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Morning Sun
  • 4-Hers compete in opening event of fair — Foods

  • The 4-H foods contest is now the traditional first event of the Crawford County Fair, the opening event of two weeks worth of contests and competitions.

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  • The 4-H foods contest is now the traditional first event of the Crawford County Fair, the opening event of two weeks worth of contests and competitions.
    But why? Why are the foods so early? It turns out there’s a reasonable explanation why the foods contest doesn’t take place the same time as all the other contests.
    “We started having perishable foods, and the kids would be down working with hogs or goats, and then come in and work with foods,” said Martha Murphy, Kansas State Wildcat District extension agent. “We didn’t want them to make the food unsafe. We just thought it would be something a little more pleasant [to move the contest].”
    The food contest put dozens of contestants up to the judges’ tables, ready with critiques of whatever food the 4-Hers presented. And there was plenty of variety.
    In between bites of cookies, sweets and cakes, judges would have to try bites of enchiladas, casseroles, pretzels and more.
    “It sure is interesting,” said Kacey Preston, the junior foods judge, a family and consumer sciences teacher from Yates Center. “It makes it fun to judge because it’s not the same thing. I’ve been in counties where it’s the same thing every time. This gives you a variety of tastes.”
    The competitors are divided, as usual, into the three age tiers often seen in 4-H: juniors (7-9), intermediate (10-13), and seniors (4-19). But while there may be dozens of foods presented and many ribbons distributed, there are only four “big” prizes for each age group selected from among the purple ribbons: best of show, judge’s choice, reserve champion and grand champion.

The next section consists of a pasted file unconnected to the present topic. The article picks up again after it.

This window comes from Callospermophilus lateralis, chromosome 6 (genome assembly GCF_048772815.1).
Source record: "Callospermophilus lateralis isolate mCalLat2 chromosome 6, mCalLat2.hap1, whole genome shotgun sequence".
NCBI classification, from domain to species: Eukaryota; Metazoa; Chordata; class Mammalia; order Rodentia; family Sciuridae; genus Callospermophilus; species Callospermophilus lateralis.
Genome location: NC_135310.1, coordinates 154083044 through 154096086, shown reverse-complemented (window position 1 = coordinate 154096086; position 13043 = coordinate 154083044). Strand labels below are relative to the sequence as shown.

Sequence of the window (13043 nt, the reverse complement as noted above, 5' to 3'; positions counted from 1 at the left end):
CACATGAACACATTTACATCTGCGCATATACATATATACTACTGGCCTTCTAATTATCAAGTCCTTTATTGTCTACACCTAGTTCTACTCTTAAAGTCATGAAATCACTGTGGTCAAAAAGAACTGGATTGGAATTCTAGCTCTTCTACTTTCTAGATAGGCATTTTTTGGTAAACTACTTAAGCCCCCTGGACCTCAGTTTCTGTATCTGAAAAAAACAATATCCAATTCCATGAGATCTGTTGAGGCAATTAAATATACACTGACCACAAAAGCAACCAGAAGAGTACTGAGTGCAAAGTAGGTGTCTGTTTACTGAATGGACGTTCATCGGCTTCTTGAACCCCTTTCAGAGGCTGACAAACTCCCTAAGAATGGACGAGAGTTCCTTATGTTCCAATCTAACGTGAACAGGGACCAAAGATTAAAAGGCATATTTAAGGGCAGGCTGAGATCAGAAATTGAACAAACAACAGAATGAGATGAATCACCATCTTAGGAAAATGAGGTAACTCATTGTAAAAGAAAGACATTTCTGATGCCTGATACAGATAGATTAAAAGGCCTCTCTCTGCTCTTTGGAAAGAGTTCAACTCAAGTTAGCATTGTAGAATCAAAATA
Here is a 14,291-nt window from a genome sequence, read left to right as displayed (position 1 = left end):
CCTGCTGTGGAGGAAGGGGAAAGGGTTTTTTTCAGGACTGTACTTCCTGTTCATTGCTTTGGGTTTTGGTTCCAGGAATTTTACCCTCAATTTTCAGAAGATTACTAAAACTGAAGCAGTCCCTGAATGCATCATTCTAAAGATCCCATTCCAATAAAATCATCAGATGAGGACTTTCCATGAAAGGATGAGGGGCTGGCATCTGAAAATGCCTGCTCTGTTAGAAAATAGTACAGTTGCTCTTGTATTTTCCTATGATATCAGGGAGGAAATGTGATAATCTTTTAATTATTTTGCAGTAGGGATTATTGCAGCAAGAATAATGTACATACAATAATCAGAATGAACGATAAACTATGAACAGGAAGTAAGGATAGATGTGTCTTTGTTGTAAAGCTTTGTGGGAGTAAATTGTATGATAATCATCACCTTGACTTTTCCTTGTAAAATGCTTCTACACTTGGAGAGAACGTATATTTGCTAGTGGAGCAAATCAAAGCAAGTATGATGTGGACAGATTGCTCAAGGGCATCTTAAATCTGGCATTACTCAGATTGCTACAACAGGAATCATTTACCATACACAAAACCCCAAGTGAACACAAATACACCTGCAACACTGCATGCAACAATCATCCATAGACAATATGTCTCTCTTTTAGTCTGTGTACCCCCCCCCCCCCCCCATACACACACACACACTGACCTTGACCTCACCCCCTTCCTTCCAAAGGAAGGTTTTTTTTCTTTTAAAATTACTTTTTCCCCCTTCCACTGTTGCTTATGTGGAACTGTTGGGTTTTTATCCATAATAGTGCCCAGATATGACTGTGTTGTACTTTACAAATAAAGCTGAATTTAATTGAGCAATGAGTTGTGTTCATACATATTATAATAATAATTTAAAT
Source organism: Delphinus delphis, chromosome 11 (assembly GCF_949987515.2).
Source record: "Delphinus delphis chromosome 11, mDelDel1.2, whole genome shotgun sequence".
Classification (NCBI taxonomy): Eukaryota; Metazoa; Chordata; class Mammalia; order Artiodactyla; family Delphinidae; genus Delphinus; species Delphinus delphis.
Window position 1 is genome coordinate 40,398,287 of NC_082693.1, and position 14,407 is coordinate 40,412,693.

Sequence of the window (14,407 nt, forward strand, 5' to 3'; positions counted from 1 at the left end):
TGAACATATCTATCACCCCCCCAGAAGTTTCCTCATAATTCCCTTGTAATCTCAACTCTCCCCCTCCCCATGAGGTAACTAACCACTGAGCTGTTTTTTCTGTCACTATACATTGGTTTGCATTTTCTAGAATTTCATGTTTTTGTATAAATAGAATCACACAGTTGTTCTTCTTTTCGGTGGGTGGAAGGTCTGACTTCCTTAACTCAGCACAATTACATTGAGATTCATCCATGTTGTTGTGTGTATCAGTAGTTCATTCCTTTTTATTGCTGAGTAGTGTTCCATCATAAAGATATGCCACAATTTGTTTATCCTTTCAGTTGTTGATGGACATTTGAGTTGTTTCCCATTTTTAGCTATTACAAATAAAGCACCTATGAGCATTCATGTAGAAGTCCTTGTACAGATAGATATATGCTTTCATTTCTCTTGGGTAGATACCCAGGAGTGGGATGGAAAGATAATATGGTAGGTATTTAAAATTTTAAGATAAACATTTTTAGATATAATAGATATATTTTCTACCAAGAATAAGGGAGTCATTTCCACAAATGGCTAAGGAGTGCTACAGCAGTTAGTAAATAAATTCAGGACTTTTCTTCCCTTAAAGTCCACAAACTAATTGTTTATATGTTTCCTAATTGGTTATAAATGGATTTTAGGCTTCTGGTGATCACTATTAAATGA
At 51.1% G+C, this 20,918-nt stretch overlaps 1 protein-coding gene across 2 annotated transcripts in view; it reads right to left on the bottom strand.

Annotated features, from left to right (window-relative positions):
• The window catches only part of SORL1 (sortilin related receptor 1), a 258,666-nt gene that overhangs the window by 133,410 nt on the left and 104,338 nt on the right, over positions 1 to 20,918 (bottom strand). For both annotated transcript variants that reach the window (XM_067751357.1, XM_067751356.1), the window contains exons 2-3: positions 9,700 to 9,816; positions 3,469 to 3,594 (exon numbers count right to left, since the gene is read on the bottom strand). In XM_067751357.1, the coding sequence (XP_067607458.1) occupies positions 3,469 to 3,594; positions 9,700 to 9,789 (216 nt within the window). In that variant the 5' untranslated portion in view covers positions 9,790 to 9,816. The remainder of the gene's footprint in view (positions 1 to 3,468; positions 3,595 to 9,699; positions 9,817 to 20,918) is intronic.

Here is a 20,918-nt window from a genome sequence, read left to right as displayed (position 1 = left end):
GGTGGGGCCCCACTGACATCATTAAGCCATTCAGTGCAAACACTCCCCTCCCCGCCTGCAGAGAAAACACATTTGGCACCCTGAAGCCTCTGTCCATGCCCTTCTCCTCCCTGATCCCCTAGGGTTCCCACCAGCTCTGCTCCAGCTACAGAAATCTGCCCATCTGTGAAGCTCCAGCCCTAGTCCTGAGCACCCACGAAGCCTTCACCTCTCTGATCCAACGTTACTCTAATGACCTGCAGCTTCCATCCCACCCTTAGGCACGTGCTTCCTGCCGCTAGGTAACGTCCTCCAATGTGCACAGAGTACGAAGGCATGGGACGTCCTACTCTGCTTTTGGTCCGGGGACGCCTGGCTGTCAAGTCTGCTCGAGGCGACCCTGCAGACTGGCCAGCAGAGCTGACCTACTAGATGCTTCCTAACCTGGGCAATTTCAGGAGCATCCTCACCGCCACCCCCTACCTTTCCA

And with dozens of cookies, numerous cakes and a number of casseroles, it can be difficult to separate one colored ribbon from the next.
    “You’re really looking for proper cooking techniques, the proper preparation, if they followed the recipe properly,” Preston said. “Every recipe is different, and you really want to make sure the recipe is followed. Make sure it’s the proper oven temperature and that it didn’t get too browned.”
    The interview is just as important as the preparation of the food, with judges grilling competitors to determine how well they know their food, the recipe, and how it was made. All told, the contest is less about judgment and more about teaching skills to the boys and girls.
    “We want them to enjoy cooking. It’s a lost art ina  lot of homes,” Preston said. “There’s so much prepared food and takeout foods. We want them to know that they can buy and cook foods, saving money and preparing a more nutritious meal than normal.”

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